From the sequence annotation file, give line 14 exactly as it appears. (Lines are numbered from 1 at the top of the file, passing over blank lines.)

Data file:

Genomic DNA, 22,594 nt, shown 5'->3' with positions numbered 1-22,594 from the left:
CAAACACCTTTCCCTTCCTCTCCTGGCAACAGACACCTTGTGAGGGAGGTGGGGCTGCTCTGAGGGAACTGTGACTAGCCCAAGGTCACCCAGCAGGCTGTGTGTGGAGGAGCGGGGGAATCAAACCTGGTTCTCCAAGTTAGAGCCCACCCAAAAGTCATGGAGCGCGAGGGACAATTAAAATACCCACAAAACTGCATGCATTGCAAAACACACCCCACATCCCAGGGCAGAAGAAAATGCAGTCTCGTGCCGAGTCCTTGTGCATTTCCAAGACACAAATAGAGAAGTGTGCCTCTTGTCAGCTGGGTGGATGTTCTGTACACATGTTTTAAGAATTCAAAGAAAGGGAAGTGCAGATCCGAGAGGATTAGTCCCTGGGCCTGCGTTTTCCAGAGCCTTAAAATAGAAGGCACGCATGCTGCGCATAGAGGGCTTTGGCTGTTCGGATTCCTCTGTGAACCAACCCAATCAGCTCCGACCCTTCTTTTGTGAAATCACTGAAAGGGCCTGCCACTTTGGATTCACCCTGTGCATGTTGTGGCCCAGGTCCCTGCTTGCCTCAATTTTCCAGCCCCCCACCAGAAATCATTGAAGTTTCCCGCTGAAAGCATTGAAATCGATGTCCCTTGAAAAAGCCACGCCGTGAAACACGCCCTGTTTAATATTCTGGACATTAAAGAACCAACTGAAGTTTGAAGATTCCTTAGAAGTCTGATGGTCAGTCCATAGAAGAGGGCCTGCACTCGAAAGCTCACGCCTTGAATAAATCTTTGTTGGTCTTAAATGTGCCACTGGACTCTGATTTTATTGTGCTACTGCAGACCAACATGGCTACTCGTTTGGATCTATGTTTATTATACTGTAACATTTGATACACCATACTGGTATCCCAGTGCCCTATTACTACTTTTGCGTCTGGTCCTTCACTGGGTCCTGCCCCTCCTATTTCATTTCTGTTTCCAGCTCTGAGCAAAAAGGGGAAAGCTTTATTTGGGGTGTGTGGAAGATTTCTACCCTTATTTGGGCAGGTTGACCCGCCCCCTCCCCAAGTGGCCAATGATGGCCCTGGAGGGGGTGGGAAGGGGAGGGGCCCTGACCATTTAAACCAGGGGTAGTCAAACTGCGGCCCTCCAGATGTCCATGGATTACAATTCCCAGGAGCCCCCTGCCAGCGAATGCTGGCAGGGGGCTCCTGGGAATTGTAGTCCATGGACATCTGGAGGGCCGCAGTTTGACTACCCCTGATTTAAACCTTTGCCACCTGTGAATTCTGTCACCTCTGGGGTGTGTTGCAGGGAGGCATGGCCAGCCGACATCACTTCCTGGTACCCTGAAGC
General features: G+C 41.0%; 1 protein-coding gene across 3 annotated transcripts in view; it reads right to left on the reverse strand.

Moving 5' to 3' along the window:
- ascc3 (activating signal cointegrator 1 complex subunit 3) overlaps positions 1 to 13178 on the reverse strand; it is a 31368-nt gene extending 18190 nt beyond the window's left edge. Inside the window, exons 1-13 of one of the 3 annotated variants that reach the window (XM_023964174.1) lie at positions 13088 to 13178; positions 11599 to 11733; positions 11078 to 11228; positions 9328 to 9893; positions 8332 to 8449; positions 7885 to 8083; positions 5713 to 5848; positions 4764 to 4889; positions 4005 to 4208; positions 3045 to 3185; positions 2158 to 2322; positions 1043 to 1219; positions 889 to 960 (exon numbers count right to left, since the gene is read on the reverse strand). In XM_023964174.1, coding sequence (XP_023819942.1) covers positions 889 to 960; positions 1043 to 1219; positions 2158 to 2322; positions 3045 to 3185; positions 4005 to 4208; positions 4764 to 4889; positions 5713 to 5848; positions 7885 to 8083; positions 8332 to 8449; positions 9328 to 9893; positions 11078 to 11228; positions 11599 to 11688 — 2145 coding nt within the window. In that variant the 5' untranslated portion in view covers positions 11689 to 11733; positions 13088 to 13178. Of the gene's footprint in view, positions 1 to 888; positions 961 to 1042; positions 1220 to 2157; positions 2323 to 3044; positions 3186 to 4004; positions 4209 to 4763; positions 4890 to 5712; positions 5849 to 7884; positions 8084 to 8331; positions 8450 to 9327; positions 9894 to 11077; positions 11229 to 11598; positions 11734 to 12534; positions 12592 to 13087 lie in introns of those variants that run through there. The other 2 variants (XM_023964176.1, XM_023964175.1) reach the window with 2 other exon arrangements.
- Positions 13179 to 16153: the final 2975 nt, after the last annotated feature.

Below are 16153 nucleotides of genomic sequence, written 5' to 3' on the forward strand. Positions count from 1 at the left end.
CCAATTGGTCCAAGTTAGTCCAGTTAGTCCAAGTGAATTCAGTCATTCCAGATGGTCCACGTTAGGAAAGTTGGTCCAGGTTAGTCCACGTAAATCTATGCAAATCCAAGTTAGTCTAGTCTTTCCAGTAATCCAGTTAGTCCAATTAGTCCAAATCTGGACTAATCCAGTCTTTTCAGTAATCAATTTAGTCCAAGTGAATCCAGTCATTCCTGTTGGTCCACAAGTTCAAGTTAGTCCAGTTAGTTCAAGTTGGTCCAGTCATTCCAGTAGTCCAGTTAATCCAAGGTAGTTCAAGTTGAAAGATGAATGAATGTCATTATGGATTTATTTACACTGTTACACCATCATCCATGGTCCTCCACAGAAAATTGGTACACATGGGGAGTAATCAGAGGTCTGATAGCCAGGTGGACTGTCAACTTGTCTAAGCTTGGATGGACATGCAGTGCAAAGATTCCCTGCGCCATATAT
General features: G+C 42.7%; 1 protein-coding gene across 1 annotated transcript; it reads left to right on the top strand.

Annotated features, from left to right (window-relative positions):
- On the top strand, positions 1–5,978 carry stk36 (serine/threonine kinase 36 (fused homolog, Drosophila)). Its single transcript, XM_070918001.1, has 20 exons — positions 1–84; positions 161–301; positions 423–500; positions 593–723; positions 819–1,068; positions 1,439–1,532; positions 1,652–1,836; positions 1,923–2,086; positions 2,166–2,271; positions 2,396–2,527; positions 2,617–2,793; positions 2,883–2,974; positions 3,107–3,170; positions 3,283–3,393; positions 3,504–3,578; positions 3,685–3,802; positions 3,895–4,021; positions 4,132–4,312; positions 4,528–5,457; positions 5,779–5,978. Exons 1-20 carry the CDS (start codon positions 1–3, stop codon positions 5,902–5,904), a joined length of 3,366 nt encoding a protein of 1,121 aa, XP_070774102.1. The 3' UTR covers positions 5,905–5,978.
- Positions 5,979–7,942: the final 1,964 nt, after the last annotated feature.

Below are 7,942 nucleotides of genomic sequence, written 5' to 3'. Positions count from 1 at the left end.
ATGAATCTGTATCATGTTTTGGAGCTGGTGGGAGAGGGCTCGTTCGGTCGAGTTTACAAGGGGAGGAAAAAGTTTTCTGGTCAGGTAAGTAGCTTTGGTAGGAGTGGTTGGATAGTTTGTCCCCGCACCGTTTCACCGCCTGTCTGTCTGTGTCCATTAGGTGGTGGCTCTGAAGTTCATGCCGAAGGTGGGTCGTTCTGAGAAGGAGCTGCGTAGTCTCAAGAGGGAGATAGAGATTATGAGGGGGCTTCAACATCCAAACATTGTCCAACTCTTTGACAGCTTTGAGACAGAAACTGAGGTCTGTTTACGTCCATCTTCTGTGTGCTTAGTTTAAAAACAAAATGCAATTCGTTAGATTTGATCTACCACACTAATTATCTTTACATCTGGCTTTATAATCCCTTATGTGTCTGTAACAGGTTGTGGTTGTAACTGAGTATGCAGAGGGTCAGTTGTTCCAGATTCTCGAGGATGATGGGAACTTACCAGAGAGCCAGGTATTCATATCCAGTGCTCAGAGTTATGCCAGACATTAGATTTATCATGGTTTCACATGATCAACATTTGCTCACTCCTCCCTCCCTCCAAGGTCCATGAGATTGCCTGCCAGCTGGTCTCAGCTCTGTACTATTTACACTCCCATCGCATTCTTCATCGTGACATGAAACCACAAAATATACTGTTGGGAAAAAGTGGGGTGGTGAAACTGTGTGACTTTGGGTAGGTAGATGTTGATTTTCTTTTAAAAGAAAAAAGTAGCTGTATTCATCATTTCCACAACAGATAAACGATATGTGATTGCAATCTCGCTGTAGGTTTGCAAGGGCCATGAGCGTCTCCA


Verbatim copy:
ATGAATCTGTATCATGTTTTGGAGCTGGTGGGAGAGGGCTCGTTCGGTCGAGTTTACAAGGGGAGGAAAAAGTTTTCTGGTCAGGTAAGTAGCTTTGGTAGGAGTGGTTGGATAGTTTGTCCCCGCACCGTTTCACCGCCTGTCTGTCTGTGTCCATTAGGTGGTGGCTCTGAAGTTCATGCCGAAGGTGGGTCGTTCTGAGAAGGAGCTGCGTAGTCTCAAGAGGGAGATAGAGATTATGAGGGGGCTTCAACATCCAAACATTGTCCAACTCTTTGACAGCTTTGAGACAGAAACTGAGGTCTGTTTACGTCCATCTTCTGTGTGCTTAGTTTAAAAACAAAATGCAATTCGTTAGATTTGATCTACCACACTAATTATCTTTACATCTGGCTTTATAATCCCTTATGTGTCTGTAACAGGTTGTGGTTGTAACTGAGTATGCAGAGGGTCAGTTGTTCCAGATTCTCGAGGATGATGGGAACTTACCAGAGAGCCAGGTATTCATATCCAGTGCTCAGAGTTATGCCAGACATTAGATTTATCATGGTTTCACATGATCAACATTTGCTCACTCCTCCCTCCCTCCAAGGTCCATGAGATTGCCTGCCAGCTGGTCTCAGCTCTGTACTATTTACACTCCCATCGCATTCTTCATCGTGACATGAAACCACAAAATATACTGTTGGGAAAAAGTGGGGTGGTGAAACTGTGTGACTTTGGGTAGGTAGATGTTGATTTTCTTTTAAAAGAAAAAAGTAGCTGTATTCATCATTTCCACAACAGATAAACGATATGTGATTGCAATCTCGCTGTAGGTTTGCAAGGGCCATGAGCGTCTCCA